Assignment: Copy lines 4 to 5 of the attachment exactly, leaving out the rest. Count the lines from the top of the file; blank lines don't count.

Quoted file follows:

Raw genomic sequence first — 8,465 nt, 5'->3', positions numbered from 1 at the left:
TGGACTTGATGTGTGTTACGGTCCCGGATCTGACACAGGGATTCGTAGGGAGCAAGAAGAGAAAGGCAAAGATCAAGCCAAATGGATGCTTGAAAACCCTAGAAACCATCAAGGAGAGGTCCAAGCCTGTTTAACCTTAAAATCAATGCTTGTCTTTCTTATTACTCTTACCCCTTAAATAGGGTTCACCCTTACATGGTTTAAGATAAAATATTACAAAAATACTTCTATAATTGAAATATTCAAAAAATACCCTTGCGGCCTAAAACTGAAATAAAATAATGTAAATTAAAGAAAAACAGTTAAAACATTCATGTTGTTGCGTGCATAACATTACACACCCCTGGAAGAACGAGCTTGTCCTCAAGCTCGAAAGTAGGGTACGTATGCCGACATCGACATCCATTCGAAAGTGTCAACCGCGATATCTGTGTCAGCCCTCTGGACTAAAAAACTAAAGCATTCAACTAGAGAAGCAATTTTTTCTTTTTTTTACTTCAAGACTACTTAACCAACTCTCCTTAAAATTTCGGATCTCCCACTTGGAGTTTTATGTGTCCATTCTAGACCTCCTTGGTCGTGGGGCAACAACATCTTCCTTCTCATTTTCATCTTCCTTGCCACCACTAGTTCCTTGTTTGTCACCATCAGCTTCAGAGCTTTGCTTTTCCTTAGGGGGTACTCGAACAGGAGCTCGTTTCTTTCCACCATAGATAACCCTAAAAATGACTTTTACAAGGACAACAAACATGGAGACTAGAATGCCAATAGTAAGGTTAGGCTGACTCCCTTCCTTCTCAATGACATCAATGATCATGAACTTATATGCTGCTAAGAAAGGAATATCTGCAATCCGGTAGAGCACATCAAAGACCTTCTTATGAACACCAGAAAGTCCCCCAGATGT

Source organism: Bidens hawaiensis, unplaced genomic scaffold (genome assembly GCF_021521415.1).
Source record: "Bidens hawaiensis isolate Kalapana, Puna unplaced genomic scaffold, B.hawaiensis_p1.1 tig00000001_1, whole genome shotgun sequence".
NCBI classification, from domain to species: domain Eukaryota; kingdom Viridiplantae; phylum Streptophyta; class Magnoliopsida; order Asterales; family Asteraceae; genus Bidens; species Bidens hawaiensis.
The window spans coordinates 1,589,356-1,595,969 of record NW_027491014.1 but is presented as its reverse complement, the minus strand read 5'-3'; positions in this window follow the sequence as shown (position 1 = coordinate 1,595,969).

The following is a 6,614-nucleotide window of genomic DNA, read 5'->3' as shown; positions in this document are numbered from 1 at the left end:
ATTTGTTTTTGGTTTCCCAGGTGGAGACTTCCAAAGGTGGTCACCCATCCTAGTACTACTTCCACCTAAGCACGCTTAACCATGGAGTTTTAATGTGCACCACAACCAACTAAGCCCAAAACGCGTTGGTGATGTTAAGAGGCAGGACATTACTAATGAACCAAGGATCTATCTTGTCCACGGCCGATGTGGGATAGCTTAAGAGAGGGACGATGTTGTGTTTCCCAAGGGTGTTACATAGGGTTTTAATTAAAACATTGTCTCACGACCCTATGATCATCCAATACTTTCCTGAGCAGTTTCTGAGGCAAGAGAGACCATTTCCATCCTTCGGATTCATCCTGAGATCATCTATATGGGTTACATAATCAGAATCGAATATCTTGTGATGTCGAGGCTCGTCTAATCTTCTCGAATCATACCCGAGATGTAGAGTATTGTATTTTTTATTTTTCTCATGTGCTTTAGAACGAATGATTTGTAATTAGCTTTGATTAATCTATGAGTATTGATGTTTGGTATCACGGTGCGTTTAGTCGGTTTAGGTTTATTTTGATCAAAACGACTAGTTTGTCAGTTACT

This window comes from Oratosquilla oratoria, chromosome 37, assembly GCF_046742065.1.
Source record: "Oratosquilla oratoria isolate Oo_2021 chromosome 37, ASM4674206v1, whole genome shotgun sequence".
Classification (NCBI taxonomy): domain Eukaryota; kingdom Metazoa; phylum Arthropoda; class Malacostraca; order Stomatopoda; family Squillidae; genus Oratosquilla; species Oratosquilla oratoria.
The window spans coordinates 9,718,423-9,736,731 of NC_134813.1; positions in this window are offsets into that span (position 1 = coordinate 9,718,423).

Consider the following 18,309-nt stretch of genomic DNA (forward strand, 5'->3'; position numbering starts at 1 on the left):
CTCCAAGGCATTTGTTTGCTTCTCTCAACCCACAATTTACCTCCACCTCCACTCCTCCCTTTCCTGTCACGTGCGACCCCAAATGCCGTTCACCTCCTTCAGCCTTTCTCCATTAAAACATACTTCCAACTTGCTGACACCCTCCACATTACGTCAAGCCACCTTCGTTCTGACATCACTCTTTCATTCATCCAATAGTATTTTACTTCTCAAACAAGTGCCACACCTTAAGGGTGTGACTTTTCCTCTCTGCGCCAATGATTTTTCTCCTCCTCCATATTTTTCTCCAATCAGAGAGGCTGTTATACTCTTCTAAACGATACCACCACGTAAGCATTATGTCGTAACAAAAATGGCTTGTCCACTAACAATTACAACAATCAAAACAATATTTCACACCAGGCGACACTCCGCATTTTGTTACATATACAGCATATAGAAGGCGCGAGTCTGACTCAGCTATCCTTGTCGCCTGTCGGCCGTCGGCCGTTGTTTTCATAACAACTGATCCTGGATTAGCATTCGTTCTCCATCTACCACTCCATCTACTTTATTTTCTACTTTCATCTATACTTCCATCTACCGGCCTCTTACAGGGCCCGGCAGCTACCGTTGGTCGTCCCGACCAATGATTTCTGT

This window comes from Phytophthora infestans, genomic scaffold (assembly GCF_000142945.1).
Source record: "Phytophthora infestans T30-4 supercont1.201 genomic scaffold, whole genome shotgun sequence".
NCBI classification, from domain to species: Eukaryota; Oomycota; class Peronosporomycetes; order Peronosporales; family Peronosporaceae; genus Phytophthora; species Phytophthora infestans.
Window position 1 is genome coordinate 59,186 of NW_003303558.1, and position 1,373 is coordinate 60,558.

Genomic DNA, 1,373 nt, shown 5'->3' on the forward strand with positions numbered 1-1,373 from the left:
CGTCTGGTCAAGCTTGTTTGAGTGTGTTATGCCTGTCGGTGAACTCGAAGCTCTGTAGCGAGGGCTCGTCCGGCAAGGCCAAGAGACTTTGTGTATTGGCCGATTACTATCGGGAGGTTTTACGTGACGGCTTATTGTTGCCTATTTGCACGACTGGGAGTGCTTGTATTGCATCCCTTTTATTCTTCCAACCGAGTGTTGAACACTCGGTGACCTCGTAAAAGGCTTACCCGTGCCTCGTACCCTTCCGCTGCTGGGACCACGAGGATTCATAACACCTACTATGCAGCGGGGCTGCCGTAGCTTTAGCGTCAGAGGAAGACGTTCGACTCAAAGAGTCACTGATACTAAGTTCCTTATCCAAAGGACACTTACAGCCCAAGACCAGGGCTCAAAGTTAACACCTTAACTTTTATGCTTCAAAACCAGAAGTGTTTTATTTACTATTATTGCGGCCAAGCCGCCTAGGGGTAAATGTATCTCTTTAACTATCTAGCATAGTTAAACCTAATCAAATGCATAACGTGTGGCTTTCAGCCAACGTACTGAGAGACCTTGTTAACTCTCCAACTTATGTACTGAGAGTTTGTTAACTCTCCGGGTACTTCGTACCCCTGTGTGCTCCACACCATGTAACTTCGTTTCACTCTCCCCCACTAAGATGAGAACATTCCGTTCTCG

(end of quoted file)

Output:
Source record: "Bidens hawaiensis isolate Kalapana, Puna unplaced genomic scaffold, B.hawaiensis_p1.1 tig00000001_1, whole genome shotgun sequence".
NCBI classification, from domain to species: domain Eukaryota; kingdom Viridiplantae; phylum Streptophyta; class Magnoliopsida; order Asterales; family Asteraceae; genus Bidens; species Bidens hawaiensis.